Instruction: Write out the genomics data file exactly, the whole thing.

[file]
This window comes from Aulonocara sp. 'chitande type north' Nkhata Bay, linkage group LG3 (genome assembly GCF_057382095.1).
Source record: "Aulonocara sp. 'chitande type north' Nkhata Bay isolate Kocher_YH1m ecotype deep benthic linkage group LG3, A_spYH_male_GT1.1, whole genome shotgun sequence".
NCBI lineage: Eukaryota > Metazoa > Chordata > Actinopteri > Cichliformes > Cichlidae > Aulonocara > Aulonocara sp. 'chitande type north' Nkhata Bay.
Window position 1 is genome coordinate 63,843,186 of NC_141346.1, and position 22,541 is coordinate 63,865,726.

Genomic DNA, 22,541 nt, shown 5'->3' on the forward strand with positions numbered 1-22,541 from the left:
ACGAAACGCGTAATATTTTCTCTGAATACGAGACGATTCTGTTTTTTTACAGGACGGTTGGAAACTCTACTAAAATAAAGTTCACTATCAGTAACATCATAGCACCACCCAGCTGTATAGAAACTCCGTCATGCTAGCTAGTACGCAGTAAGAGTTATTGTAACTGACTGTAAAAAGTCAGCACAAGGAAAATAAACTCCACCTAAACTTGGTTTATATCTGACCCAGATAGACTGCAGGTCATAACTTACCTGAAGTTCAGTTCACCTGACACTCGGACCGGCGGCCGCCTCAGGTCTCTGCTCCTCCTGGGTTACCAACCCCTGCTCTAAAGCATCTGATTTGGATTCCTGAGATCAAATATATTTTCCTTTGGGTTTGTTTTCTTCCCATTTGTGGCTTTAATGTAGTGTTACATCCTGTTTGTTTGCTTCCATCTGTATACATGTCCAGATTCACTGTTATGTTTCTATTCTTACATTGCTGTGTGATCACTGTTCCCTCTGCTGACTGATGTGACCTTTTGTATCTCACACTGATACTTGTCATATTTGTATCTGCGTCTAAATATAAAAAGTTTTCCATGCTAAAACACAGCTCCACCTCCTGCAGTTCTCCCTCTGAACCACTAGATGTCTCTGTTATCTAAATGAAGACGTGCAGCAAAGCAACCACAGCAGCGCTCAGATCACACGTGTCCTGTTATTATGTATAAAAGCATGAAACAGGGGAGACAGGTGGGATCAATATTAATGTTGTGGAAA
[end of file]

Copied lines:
This window comes from Aulonocara sp. 'chitande type north' Nkhata Bay, linkage group LG3 (genome assembly GCF_057382095.1).
Source record: "Aulonocara sp. 'chitande type north' Nkhata Bay isolate Kocher_YH1m ecotype deep benthic linkage group LG3, A_spYH_male_GT1.1, whole genome shotgun sequence".
NCBI lineage: Eukaryota > Metazoa > Chordata > Actinopteri > Cichliformes > Cichlidae > Aulonocara > Aulonocara sp. 'chitande type north' Nkhata Bay.
Window position 1 is genome coordinate 63,843,186 of NC_141346.1, and position 22,541 is coordinate 63,865,726.

Genomic DNA, 22,541 nt, shown 5'->3' on the forward strand with positions numbered 1-22,541 from the left:
ACGAAACGCGTAATATTTTCTCTGAATACGAGACGATTCTGTTTTTTTACAGGACGGTTGGAAACTCTACTAAAATAAAGTTCACTATCAGTAACATCATAGCACCACCCAGCTGTATAGAAACTCCGTCATGCTAGCTAGTACGCAGTAAGAGTTATTGTAACTGACTGTAAAAAGTCAGCACAAGGAAAATAAACTCCACCTAAACTTGGTTTATATCTGACCCAGATAGACTGCAGGTCATAACTTACCTGAAGTTCAGTTCACCTGACACTCGGACCGGCGGCCGCCTCAGGTCTCTGCTCCTCCTGGGTTACCAACCCCTGCTCTAAAGCATCTGATTTGGATTCCTGAGATCAAATATATTTTCCTTTGGGTTTGTTTTCTTCCCATTTGTGGCTTTAATGTAGTGTTACATCCTGTTTGTTTGCTTCCATCTGTATACATGTCCAGATTCACTGTTATGTTTCTATTCTTACATTGCTGTGTGATCACTGTTCCCTCTGCTGACTGATGTGACCTTTTGTATCTCACACTGATACTTGTCATATTTGTATCTGCGTCTAAATATAAAAAGTTTTCCATGCTAAAACACAGCTCCACCTCCTGCAGTTCTCCCTCTGAACCACTAGATGTCTCTGTTATCTAAATGAAGACGTGCAGCAAAGCAACCACAGCAGCGCTCAGATCACACGTGTCCTGTTATTATGTATAAAAGCATGAAACAGGGGAGACAGGTGGGATCAATATTAATGTTGTGGAAA